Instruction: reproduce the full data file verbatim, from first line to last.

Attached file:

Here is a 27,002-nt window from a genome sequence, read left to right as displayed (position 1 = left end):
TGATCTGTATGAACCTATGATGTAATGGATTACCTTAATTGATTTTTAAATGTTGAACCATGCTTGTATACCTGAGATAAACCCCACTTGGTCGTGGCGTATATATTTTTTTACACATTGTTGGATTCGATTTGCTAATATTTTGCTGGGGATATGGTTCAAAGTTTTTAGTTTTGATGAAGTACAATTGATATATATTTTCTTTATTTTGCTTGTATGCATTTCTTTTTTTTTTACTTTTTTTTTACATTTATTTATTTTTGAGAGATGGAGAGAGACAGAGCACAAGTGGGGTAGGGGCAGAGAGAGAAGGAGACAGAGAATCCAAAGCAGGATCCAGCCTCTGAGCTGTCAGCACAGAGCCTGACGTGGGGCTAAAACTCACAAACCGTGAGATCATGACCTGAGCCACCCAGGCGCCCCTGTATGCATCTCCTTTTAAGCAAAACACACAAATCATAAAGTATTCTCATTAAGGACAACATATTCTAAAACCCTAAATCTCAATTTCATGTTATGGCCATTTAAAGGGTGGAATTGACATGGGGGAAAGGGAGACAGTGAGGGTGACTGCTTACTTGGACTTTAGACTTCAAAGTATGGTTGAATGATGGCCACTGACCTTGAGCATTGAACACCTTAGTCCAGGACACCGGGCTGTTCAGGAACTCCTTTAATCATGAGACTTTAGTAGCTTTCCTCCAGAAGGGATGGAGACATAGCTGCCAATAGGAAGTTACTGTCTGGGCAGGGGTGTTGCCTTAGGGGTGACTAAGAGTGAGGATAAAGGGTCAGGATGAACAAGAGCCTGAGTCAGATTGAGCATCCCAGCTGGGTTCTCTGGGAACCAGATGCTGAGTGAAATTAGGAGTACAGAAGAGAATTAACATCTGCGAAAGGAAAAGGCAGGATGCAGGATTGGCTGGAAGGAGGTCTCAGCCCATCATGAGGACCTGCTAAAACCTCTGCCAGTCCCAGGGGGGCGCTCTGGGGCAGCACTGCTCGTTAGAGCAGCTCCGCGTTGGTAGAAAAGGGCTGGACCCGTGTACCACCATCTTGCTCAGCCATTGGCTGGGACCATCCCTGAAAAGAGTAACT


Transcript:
Here is a 27,002-nt window from a genome sequence, read left to right as displayed (position 1 = left end):
TGATCTGTATGAACCTATGATGTAATGGATTACCTTAATTGATTTTTAAATGTTGAACCATGCTTGTATACCTGAGATAAACCCCACTTGGTCGTGGCGTATATATTTTTTTACACATTGTTGGATTCGATTTGCTAATATTTTGCTGGGGATATGGTTCAAAGTTTTTAGTTTTGATGAAGTACAATTGATATATATTTTCTTTATTTTGCTTGTATGCATTTCTTTTTTTTTTACTTTTTTTTTACATTTATTTATTTTTGAGAGATGGAGAGAGACAGAGCACAAGTGGGGTAGGGGCAGAGAGAGAAGGAGACAGAGAATCCAAAGCAGGATCCAGCCTCTGAGCTGTCAGCACAGAGCCTGACGTGGGGCTAAAACTCACAAACCGTGAGATCATGACCTGAGCCACCCAGGCGCCCCTGTATGCATCTCCTTTTAAGCAAAACACACAAATCATAAAGTATTCTCATTAAGGACAACATATTCTAAAACCCTAAATCTCAATTTCATGTTATGGCCATTTAAAGGGTGGAATTGACATGGGGGAAAGGGAGACAGTGAGGGTGACTGCTTACTTGGACTTTAGACTTCAAAGTATGGTTGAATGATGGCCACTGACCTTGAGCATTGAACACCTTAGTCCAGGACACCGGGCTGTTCAGGAACTCCTTTAATCATGAGACTTTAGTAGCTTTCCTCCAGAAGGGATGGAGACATAGCTGCCAATAGGAAGTTACTGTCTGGGCAGGGGTGTTGCCTTAGGGGTGACTAAGAGTGAGGATAAAGGGTCAGGATGAACAAGAGCCTGAGTCAGATTGAGCATCCCAGCTGGGTTCTCTGGGAACCAGATGCTGAGTGAAATTAGGAGTACAGAAGAGAATTAACATCTGCGAAAGGAAAAGGCAGGATGCAGGATTGGCTGGAAGGAGGTCTCAGCCCATCATGAGGACCTGCTAAAACCTCTGCCAGTCCCAGGGGGGCGCTCTGGGGCAGCACTGCTCGTTAGAGCAGCTCCGCGTTGGTAGAAAAGGGCTGGACCCGTGTACCACCATCTTGCTCAGCCATTGGCTGGGACCATCCCTGAAAAGAGTAACT